- Internal Medicine – Young physicians are not specializing in internal medicine. According to research done by the Brookdale Institute, 601 of 646 internal medicine graduates between 2000–2005 went into subspecialties such as cardiology, geriatrics, general intensive care, and emergency medicine, i.e. only 45 specialists remained in internal medicine. According to the documents of the Israel Society of Internal Medicine, the shortage in human resources leads to a tremendous overload in the internal department, discharging patients before the completion of their treatment, and a lowering of the quality of their treatment. It should be noted that the Health Ministry also agrees that the internal wards are in crisis, and that the care rendered in these wards requires improvement.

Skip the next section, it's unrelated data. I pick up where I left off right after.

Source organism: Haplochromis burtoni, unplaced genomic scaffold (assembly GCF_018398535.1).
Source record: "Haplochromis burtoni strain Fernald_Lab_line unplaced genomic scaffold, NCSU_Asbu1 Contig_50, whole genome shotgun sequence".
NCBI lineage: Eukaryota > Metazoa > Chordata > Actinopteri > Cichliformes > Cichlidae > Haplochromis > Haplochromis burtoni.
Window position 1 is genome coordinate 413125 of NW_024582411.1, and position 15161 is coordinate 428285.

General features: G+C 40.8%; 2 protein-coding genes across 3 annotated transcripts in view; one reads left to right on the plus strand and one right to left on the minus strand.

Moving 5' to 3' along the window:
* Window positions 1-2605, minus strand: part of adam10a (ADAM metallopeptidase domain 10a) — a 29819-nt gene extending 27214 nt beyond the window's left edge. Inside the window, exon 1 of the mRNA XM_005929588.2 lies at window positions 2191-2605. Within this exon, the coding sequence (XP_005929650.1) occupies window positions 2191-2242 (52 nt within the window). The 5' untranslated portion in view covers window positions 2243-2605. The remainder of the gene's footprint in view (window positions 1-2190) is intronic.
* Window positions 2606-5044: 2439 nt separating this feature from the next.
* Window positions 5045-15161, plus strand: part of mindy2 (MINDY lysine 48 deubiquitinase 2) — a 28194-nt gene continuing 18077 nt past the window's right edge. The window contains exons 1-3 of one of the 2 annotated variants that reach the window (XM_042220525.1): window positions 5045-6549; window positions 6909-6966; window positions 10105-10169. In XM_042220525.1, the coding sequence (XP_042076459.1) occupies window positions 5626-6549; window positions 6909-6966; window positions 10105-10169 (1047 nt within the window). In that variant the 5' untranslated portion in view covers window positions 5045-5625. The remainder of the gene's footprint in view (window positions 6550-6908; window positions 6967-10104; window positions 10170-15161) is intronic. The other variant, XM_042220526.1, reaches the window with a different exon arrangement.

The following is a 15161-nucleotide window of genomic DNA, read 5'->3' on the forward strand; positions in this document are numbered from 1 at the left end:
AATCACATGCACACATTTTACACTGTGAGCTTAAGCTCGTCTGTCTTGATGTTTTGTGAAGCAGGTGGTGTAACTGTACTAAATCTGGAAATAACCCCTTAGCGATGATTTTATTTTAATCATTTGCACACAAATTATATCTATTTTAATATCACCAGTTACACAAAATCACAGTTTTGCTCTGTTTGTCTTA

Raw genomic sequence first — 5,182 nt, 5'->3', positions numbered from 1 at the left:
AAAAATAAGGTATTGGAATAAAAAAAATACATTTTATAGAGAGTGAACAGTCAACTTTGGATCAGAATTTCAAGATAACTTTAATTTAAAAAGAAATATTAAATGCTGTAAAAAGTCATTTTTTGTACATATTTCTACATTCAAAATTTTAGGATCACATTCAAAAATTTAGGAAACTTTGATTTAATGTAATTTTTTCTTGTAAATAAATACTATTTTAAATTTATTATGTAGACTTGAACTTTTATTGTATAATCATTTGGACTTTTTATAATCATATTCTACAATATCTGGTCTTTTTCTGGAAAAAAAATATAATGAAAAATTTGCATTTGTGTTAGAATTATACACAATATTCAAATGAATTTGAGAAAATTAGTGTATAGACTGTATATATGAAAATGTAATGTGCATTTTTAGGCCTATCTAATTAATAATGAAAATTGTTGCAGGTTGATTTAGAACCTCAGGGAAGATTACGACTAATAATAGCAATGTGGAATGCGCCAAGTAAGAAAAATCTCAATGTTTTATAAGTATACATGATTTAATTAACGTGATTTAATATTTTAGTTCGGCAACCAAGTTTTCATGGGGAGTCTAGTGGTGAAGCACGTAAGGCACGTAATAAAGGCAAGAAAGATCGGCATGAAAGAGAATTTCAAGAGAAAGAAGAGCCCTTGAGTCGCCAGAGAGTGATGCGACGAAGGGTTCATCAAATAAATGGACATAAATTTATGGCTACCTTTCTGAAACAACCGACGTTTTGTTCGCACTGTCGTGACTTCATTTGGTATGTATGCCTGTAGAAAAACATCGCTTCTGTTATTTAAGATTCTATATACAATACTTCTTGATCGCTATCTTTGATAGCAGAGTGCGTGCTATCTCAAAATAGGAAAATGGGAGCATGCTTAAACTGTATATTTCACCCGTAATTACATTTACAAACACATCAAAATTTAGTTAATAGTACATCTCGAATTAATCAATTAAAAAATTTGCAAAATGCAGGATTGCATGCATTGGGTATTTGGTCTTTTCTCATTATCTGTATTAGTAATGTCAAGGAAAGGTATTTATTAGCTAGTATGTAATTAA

- Pediatrics – According to the Health Ministry’s data, in 2006 the hospitals and the community had 1,786 pediatricians under age 65. 24% of them were 55–64 years old. The documents of the Israel Pediatrics Association show that the number of residency candidates beginning their residency in pediatrics is dwindling: 84 in 2001, and 61 in 2006. Documents of the Health Ministry show that the number of physicians completing their residency in pediatrics is smaller than that of the physicians retiring, a fact that will ultimately lead to a shortage of pediatricians in the hospitals and within the community.